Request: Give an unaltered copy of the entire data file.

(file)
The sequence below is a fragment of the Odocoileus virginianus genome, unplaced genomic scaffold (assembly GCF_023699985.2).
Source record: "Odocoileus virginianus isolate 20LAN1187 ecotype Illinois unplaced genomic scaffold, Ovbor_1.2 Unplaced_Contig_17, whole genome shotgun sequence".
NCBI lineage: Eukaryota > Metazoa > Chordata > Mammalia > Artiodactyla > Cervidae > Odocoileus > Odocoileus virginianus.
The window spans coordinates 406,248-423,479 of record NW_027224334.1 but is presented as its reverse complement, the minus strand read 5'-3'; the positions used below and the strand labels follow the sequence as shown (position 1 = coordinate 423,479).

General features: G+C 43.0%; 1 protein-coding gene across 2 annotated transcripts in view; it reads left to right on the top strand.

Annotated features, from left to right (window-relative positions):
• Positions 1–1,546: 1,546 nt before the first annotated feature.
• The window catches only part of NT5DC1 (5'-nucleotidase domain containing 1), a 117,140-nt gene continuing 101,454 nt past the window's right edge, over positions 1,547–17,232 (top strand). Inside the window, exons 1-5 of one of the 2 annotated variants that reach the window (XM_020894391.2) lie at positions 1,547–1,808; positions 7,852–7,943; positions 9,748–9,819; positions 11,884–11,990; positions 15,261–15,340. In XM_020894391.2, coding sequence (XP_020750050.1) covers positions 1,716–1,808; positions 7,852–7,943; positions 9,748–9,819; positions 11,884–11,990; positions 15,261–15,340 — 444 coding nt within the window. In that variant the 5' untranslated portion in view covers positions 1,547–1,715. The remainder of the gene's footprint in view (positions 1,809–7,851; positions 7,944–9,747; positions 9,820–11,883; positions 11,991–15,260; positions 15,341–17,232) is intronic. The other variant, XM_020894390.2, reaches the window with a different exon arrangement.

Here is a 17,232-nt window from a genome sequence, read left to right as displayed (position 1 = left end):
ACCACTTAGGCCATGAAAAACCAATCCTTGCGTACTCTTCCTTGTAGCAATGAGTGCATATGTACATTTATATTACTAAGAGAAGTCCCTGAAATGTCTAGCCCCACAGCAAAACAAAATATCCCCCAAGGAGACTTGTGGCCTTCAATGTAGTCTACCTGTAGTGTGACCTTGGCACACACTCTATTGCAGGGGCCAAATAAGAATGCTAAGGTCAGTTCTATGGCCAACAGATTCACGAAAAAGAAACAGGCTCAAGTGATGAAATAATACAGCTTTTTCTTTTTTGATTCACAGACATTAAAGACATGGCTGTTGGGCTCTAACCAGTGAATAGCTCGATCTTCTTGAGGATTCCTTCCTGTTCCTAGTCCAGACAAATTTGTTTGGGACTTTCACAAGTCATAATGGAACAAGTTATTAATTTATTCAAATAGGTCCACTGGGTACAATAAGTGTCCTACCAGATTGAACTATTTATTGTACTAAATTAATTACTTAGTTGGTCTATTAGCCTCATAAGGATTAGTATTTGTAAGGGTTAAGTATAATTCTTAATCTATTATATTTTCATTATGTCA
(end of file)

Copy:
The sequence below is a fragment of the Odocoileus virginianus genome, unplaced genomic scaffold (assembly GCF_023699985.2).
Source record: "Odocoileus virginianus isolate 20LAN1187 ecotype Illinois unplaced genomic scaffold, Ovbor_1.2 Unplaced_Contig_17, whole genome shotgun sequence".
NCBI lineage: Eukaryota > Metazoa > Chordata > Mammalia > Artiodactyla > Cervidae > Odocoileus > Odocoileus virginianus.
The window spans coordinates 406,248-423,479 of record NW_027224334.1 but is presented as its reverse complement, the minus strand read 5'-3'; the positions used below and the strand labels follow the sequence as shown (position 1 = coordinate 423,479).

General features: G+C 43.0%; 1 protein-coding gene across 2 annotated transcripts in view; it reads left to right on the top strand.

Annotated features, from left to right (window-relative positions):
• Positions 1–1,546: 1,546 nt before the first annotated feature.
• The window catches only part of NT5DC1 (5'-nucleotidase domain containing 1), a 117,140-nt gene continuing 101,454 nt past the window's right edge, over positions 1,547–17,232 (top strand). Inside the window, exons 1-5 of one of the 2 annotated variants that reach the window (XM_020894391.2) lie at positions 1,547–1,808; positions 7,852–7,943; positions 9,748–9,819; positions 11,884–11,990; positions 15,261–15,340. In XM_020894391.2, coding sequence (XP_020750050.1) covers positions 1,716–1,808; positions 7,852–7,943; positions 9,748–9,819; positions 11,884–11,990; positions 15,261–15,340 — 444 coding nt within the window. In that variant the 5' untranslated portion in view covers positions 1,547–1,715. The remainder of the gene's footprint in view (positions 1,809–7,851; positions 7,944–9,747; positions 9,820–11,883; positions 11,991–15,260; positions 15,341–17,232) is intronic. The other variant, XM_020894390.2, reaches the window with a different exon arrangement.

Here is a 17,232-nt window from a genome sequence, read left to right as displayed (position 1 = left end):
ACCACTTAGGCCATGAAAAACCAATCCTTGCGTACTCTTCCTTGTAGCAATGAGTGCATATGTACATTTATATTACTAAGAGAAGTCCCTGAAATGTCTAGCCCCACAGCAAAACAAAATATCCCCCAAGGAGACTTGTGGCCTTCAATGTAGTCTACCTGTAGTGTGACCTTGGCACACACTCTATTGCAGGGGCCAAATAAGAATGCTAAGGTCAGTTCTATGGCCAACAGATTCACGAAAAAGAAACAGGCTCAAGTGATGAAATAATACAGCTTTTTCTTTTTTGATTCACAGACATTAAAGACATGGCTGTTGGGCTCTAACCAGTGAATAGCTCGATCTTCTTGAGGATTCCTTCCTGTTCCTAGTCCAGACAAATTTGTTTGGGACTTTCACAAGTCATAATGGAACAAGTTATTAATTTATTCAAATAGGTCCACTGGGTACAATAAGTGTCCTACCAGATTGAACTATTTATTGTACTAAATTAATTACTTAGTTGGTCTATTAGCCTCATAAGGATTAGTATTTGTAAGGGTTAAGTATAATTCTTAATCTATTATATTTTCATTATGTCA